“Please support our Chinese speaking candidate!” a campaign foot soldier for Christina Liu – a city councillor candidate for ward 17, said to me in mandarin as she started her campaign pitch at my door. Rather than selling Liu’s qualifications as a city councillor, she stresses her Chinese Canadian background instead.
Liu had worked as Vincent Ke’s campaign manager in June 2018 provincial election, where Ke, a Chinese Canadian candidate beat his Liberal rival Shelley Carroll to be elected as the PC MPP for Don Valley North. Ke won the election by relying on the massive conservative support in this Chinese Canadian concentrated riding, and some believe that his winning reflects the strong voice from the Chinese community to elect an MPP on their behalf. It is not a surprise that Liu’s campaign team would tap into “I am a Chinese, vote for me!” strategy to motivate Chinese Canadian voters in the ward.
Amid a rising political clout from a rapid growing Chinese Canadian population overseas, Beijing has made unprecedented effort to export its authority abroad and influence political opinions in foreign countries including Canada. But the Toronto Chinese community is deeply divided along the political lines and many voters in the riding frown upon such influences. China’s dismal human rights record, its crackdown, torturing of political foes, religious groups and ethnic minorities have deeply upset those Chinese Canadians who embrace democracy.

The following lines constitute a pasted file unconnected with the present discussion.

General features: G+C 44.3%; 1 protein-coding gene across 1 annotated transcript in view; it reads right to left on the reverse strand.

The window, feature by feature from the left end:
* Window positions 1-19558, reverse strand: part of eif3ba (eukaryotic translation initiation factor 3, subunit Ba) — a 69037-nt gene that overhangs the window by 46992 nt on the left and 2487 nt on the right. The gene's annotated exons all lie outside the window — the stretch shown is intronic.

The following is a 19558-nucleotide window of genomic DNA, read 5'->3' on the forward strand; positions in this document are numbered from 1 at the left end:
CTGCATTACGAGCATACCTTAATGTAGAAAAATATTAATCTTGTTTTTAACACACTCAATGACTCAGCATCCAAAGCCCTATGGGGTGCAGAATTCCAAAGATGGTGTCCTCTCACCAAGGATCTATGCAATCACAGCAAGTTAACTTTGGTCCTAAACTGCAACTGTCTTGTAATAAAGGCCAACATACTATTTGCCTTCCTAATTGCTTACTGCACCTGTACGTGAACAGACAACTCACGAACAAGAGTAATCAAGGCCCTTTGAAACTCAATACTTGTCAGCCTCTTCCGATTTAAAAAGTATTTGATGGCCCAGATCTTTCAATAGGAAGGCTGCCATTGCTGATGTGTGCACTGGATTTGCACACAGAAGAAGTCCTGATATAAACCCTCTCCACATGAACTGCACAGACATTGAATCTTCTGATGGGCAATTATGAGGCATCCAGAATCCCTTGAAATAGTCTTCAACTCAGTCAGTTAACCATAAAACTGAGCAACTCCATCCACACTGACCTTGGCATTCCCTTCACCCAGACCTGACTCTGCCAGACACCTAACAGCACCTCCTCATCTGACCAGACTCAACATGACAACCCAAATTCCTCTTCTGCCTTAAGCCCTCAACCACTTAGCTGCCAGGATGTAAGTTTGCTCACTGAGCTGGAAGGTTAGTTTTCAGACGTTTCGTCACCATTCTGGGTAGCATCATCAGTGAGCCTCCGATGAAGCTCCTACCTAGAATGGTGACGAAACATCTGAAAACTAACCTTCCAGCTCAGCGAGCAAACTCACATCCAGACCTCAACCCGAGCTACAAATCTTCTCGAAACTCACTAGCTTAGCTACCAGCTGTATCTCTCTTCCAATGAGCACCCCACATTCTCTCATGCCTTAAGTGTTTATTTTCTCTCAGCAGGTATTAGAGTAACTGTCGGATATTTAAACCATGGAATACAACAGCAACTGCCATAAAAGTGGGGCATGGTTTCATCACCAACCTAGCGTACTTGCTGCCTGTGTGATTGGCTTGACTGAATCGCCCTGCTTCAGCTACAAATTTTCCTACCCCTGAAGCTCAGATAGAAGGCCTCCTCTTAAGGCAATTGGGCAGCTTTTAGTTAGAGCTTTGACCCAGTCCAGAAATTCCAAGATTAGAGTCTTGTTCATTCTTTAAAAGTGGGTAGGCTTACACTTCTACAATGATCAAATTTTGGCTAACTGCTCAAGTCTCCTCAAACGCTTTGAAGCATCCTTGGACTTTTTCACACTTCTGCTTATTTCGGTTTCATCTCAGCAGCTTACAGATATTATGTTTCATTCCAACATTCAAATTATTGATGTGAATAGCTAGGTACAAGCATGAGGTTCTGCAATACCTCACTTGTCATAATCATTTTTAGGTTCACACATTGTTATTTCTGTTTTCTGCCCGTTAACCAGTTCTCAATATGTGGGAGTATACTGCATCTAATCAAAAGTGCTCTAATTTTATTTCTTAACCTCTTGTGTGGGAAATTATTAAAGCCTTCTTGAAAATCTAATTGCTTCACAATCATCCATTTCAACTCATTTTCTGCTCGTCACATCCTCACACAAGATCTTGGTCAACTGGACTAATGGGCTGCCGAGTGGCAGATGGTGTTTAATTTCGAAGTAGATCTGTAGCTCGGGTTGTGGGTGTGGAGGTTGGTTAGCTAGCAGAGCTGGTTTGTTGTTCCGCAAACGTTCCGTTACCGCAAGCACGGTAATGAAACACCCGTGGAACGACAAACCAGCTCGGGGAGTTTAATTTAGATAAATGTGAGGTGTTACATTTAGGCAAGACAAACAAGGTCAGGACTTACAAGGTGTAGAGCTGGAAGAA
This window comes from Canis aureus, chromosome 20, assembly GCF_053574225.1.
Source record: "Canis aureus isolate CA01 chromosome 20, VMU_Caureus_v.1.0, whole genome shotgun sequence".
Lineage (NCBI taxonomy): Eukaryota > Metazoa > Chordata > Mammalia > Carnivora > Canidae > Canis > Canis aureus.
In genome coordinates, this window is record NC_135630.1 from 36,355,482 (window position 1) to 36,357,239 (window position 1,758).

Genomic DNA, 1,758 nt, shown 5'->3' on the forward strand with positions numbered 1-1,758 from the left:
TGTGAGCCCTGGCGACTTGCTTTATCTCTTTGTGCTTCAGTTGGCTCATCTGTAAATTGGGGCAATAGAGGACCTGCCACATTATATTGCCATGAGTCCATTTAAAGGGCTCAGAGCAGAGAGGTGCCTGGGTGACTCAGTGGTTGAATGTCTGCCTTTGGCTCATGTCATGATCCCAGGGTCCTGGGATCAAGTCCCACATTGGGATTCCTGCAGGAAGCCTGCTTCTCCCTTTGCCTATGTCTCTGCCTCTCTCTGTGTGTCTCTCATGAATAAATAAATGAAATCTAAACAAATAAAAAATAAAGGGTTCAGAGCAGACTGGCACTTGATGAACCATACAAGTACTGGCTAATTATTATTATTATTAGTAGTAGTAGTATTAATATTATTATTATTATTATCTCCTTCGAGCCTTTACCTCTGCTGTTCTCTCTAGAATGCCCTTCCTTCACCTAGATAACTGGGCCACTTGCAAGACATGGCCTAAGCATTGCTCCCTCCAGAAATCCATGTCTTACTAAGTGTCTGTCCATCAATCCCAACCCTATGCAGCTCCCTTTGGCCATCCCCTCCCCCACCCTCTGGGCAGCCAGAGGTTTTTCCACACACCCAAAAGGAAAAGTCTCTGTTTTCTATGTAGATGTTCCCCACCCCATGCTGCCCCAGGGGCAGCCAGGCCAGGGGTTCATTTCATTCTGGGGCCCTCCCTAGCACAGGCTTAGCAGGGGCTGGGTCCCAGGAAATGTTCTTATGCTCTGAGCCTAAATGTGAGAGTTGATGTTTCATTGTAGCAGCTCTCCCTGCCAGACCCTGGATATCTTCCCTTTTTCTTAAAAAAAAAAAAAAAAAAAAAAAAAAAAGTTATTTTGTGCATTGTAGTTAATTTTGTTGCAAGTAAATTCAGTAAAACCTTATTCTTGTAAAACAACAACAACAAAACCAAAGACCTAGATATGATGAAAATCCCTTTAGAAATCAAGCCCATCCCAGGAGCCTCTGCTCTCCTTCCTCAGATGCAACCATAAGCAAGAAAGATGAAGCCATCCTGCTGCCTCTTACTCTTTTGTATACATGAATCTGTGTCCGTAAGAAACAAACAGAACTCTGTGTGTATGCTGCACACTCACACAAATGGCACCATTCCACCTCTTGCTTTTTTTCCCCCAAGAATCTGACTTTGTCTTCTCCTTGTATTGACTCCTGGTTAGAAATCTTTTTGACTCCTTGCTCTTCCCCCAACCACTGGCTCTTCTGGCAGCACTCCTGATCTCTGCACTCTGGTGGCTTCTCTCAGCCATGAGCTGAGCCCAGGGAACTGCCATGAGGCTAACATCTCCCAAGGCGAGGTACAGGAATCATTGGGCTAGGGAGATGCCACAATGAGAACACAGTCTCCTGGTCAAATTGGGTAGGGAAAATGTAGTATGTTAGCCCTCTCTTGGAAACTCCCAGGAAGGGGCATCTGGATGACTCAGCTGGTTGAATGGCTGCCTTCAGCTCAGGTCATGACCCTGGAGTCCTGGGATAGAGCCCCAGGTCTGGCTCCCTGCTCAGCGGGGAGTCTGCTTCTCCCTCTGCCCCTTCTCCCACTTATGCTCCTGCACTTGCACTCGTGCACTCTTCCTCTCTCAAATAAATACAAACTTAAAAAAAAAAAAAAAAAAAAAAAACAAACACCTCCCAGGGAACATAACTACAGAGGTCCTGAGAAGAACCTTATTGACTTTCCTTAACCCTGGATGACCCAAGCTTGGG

Apparently, an individual candidate is unable to represent one ethnicity as whole, and “vote for a Chinese speaking candidate” pitch would only turn many voters away.
Courting ethnic votes is highly controversial in Canada and it is inappropriate to use candidate’s ethnicity to woo voters from the same race. In the multicultural city of Toronto, city councillors are required to represent interests of all races, and to speak on behalf of people with diverse ethnicity and cultural backgrounds. At the end of the day, Chinese Canadians live under the same sky as their mainstream counterparts in the city. They carry mortgages, ride subways and pay taxes, etc. Indeed, the “vote for Chinese candidate” slogan wouldn’t even make a dent in those no longer living in the ethnic enclaves.
“Don Valley North voters face a painful choice”.
Carroll’s defeat in the provincial election didn’t mean that she was not a qualified politician with the skills, proven track records and experience to represent the interest of residents in the riding. If her former MPP rival rode the party wave to victory, her current opponent may not be that lucky in this non-partisan municipal race. In the end, this election would be a tough competition over candidates’ skills, experiences and qualifications. Nothing more and nothing less.
The good news is that Liu seems to have changed her campaign strategy. “Experience that matters!” claim her election signs flooding the street. Indeed, to promote her qualifications, rather than to exploit ethnic vote, is the right way to make her campaign pitch.
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